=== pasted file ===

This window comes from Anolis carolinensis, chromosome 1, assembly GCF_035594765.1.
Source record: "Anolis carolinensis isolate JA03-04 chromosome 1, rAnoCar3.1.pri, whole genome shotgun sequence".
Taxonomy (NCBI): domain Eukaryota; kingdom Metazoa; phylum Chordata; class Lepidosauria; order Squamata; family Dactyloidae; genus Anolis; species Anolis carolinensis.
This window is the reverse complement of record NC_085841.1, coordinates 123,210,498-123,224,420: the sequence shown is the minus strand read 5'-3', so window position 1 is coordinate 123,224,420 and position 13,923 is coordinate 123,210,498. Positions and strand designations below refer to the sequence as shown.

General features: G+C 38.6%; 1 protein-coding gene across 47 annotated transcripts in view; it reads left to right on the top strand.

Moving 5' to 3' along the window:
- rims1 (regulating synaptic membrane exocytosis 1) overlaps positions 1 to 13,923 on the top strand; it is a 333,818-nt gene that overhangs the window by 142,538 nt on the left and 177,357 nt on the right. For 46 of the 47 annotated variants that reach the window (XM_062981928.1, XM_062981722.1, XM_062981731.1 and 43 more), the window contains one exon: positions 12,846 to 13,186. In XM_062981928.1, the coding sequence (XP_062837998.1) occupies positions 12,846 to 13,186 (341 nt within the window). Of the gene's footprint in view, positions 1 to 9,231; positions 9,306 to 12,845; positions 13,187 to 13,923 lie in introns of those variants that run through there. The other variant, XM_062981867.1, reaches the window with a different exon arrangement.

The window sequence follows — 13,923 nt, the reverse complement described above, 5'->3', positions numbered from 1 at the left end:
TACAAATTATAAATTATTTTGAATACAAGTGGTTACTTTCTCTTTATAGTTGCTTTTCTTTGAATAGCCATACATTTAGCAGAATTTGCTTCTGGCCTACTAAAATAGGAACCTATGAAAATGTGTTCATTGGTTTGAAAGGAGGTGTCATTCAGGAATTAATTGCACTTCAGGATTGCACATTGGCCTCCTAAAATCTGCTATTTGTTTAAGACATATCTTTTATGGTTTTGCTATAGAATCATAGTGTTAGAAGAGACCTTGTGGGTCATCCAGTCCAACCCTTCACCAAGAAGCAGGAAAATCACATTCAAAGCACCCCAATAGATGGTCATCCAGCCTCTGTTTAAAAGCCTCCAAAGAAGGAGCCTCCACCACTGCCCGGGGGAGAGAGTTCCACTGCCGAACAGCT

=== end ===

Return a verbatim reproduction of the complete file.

This window comes from Anolis carolinensis, chromosome 1, assembly GCF_035594765.1.
Source record: "Anolis carolinensis isolate JA03-04 chromosome 1, rAnoCar3.1.pri, whole genome shotgun sequence".
Taxonomy (NCBI): domain Eukaryota; kingdom Metazoa; phylum Chordata; class Lepidosauria; order Squamata; family Dactyloidae; genus Anolis; species Anolis carolinensis.
This window is the reverse complement of record NC_085841.1, coordinates 123,210,498-123,224,420: the sequence shown is the minus strand read 5'-3', so window position 1 is coordinate 123,224,420 and position 13,923 is coordinate 123,210,498. Positions and strand designations below refer to the sequence as shown.

General features: G+C 38.6%; 1 protein-coding gene across 47 annotated transcripts in view; it reads left to right on the top strand.

Moving 5' to 3' along the window:
- rims1 (regulating synaptic membrane exocytosis 1) overlaps positions 1 to 13,923 on the top strand; it is a 333,818-nt gene that overhangs the window by 142,538 nt on the left and 177,357 nt on the right. For 46 of the 47 annotated variants that reach the window (XM_062981928.1, XM_062981722.1, XM_062981731.1 and 43 more), the window contains one exon: positions 12,846 to 13,186. In XM_062981928.1, the coding sequence (XP_062837998.1) occupies positions 12,846 to 13,186 (341 nt within the window). Of the gene's footprint in view, positions 1 to 9,231; positions 9,306 to 12,845; positions 13,187 to 13,923 lie in introns of those variants that run through there. The other variant, XM_062981867.1, reaches the window with a different exon arrangement.

The window sequence follows — 13,923 nt, the reverse complement described above, 5'->3', positions numbered from 1 at the left end:
TACAAATTATAAATTATTTTGAATACAAGTGGTTACTTTCTCTTTATAGTTGCTTTTCTTTGAATAGCCATACATTTAGCAGAATTTGCTTCTGGCCTACTAAAATAGGAACCTATGAAAATGTGTTCATTGGTTTGAAAGGAGGTGTCATTCAGGAATTAATTGCACTTCAGGATTGCACATTGGCCTCCTAAAATCTGCTATTTGTTTAAGACATATCTTTTATGGTTTTGCTATAGAATCATAGTGTTAGAAGAGACCTTGTGGGTCATCCAGTCCAACCCTTCACCAAGAAGCAGGAAAATCACATTCAAAGCACCCCAATAGATGGTCATCCAGCCTCTGTTTAAAAGCCTCCAAAGAAGGAGCCTCCACCACTGCCCGGGGGAGAGAGTTCCACTGCCGAACAGCT